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going, you need higher wage growth. that is my two cents. one step closer to sequestration. the pentagon's new warnings. melissa: the toxic fog. utah battling a winter smog that has a group of doctors there glaring a health emergency. ♪ >> at 22 minutes past the hour, i have your fox news minute. more than 50 people have been killed in riots that began friday. the two-year anniversary of the uprising then president. forcing islam is rebels to flee north. forces have seized the airport as they search for fighters hiding in the city. dutch queen beatrix will give a speech tonight expected to make it official that she will advocate almost 75-year-old queen will be succeeded by her eldest son. those are your headlines on the fox business network. back to melissa and lori. lori: thank you very much lauren. three weeks since the ntsb started looking into the liners. all 7873 liners were grounded. they will shift their focus away to the battery maker. none of this is good news for boeing who hopes to get the dreamliner, of course, back up in the air. do not count out boeing. the report came i
bring in every year and we could cut the entire military, entire pentagon and not pay one dime of federal anything and still lose money. we have to deal with these entitlements. with the fraud, with the entitlements as a whole, but no one in d.c. is willing to do that. no one, it's pathetic. >> brenda: gary b, that's the question here, what incentives do the people have who are running this program have to get in and cut this fraud? >> exactly, brenda. look, fraud goes on in private sector, public sector, but here is the problem. in private sector, if so much fraud and thiefery goes on and the taxpayer, and you point out the core problem. in the public sector, there's he no incentive for fraud to go away. people are paid on a bottom line, don't lose their dime if there's more fraud. the only incentive for the bubble sector, if you're a medicare or medicaid government employee is to grow your power base. make it even bigger. that's why, toby is right, it's probably a factor of 10 to 20, to maybe 50. how much fraud is actually going on. probably in the billions of dollars. no one
administration. the pentagon today said it has become as more -- as many as 46,000 temporary employees at a budget cuts. the department of defense set to see $487 billion in cuts over the next decade. the pentagon also warning that if further budget cuts to take place it will be forced to furlough most of its 800,000 full-time citizen employees. welcome my next guest became the country's first female four-star general back in 2008. rewarded her perspective to allow women in combat and a place to have with this general and then would become a retired commanding general of the u.s. army material command. could to have you here. your thoughts from your perspective what this means for first the army itself in the country. >> well, good evening, lou. first, i think it is a great decision. it is a good decision. the timing is right, and that think this decision now runs policy with the current realities on today's battlefield . lou: the realities include a more technologically oriented military, but still the requirements for special operations, special forces, infantry. in your judgment and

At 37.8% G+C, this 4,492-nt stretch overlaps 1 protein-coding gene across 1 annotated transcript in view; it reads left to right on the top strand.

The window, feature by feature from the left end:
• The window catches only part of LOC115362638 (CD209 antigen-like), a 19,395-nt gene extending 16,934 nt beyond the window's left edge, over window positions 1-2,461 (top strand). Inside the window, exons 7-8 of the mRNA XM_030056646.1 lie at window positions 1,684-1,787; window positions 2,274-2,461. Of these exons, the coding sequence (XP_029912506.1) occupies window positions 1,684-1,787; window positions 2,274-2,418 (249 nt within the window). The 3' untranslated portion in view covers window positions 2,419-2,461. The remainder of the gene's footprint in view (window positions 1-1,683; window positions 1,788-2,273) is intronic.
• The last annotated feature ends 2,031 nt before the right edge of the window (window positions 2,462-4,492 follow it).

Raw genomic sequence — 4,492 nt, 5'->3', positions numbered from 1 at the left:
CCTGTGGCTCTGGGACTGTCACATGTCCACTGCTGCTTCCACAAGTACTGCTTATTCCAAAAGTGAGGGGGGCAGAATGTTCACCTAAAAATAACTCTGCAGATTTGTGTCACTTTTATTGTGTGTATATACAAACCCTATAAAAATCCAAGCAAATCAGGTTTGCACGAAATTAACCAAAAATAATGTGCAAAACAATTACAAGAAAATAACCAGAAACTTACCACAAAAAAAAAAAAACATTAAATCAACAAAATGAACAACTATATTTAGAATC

key syrian assets and an overnight bombing. former pentagon official is also our guest tonight. would you want to begin with the u.s. economy shocking the experts in shrinking for the first time since the recession. fox news iran house correspondent has our report. >> less than two weeks that the president said his second inaugural address that an economic recovery had begun to let the congress -- commerce departments and not so fast. slow growth slashed economic growth from three pa 1% to-1 to the persons in the fourth. they downplayed the report and give republicans part of the blame. >> consumer spending has been rising. >> comments about using the threat of across-the-board spending cuts not as a sequestered for leveraged for fiscal asperity. some members constituents are fighting. >> and put the damage on the economy as a -- you know, to achieve some political roles here in washington seems like a bad idea. >> accusing republicans of pushing spending cuts for their own sake. some minority leader mitch mcconnell denied that. >> this is a conversation about growth and opportunity.
at the pentagon. i'm not opposed to that. you need a sensible defense program reflecting what the needs are today in to protect the country and defend our bogses around the world. liz: senator, how much of the problem is the fact that washington, d.c. seems to be living in bubble city? you know, the real estate's going strong, lobbyists, consul at that particular times in the -- consultants in the city going great. that impact decisions in washington, d.c.? go ahead. >> oh, i think so. i think you're in a bubble up here, but, also, remember, members of congress and members of the senate, if they are doing the job, they are going home to the districts, their states, talking to people, listening to people. i think district by district or state by state, people get that this debt and this deficit is going to consume us. part of the problem though, again, an i go back to the president. he has the biggest megaphone in the town and country. he has to be responsible and step up and speak up and lead. now, based on his inaugural address, maybe he's not going to do that, but that really worried me about t
: what's the problem taking out the ridiculous spending? >> exactly. gerri: a pentagon official cede said if sequester goes through, hundreds of thousands of civilian employees furloughed. what do you think? >> that's probably true. you know, and it's unfortunate, and i've been saying this for months that the sequester is not a good way to cut spending, but i hate to say it, could be the only way to get cuts in spending. we have to do this. look, you know it, we can't borrow 40 cents for every dollar spent, not a trillion dollars a year, it's unfortunate, people lose jobs. i live in northern virginia, people on the street i live will be affected by this, but you know what? business had to cut people; right? i mean, businesses got trimmed. they got efficient, and, actually, businesses, as you know, you just covered the story, united states is the place to live best in. why can't government be efficient like private industry does? gerri: we can dream, steve. by the way, you are one of my favorite guests of all time. i have to say that. thanks for bringing your smart comments. >> have a grea